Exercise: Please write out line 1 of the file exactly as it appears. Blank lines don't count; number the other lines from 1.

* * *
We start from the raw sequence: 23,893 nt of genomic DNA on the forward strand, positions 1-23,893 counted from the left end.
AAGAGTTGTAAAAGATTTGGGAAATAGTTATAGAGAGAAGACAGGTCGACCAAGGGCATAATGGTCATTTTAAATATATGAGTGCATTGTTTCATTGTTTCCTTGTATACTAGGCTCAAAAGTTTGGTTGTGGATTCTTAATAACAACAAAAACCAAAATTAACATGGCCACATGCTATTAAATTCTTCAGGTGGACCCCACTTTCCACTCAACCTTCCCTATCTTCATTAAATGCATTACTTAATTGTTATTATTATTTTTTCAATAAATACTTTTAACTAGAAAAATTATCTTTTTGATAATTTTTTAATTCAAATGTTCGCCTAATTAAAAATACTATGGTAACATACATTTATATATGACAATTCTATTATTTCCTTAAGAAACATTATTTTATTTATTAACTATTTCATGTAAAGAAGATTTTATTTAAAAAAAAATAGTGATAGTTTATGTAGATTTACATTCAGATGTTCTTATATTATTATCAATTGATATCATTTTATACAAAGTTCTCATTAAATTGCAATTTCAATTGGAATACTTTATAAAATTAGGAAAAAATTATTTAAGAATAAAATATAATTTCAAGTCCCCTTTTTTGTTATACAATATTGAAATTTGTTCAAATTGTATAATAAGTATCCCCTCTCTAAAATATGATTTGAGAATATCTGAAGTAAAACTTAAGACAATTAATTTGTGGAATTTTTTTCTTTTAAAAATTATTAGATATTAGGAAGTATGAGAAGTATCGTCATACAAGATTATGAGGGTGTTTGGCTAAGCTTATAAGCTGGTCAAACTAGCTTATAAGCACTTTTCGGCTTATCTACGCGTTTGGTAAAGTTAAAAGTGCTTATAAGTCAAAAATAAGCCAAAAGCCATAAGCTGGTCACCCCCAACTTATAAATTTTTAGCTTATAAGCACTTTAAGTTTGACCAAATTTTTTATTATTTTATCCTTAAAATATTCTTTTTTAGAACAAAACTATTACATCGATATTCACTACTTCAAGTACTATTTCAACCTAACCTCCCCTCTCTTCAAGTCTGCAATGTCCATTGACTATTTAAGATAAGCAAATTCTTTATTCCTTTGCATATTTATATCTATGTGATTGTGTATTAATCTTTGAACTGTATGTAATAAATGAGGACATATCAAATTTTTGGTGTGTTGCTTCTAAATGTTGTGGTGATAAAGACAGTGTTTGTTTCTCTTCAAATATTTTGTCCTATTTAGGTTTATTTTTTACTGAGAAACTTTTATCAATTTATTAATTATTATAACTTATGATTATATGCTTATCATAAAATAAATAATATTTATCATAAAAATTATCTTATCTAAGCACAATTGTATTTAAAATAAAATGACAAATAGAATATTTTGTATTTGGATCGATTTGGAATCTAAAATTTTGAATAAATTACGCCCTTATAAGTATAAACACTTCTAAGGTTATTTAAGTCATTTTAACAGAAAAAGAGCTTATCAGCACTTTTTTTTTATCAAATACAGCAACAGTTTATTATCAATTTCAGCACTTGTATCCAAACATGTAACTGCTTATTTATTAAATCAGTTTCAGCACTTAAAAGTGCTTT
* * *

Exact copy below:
We start from the raw sequence: 23,893 nt of genomic DNA on the forward strand, positions 1-23,893 counted from the left end.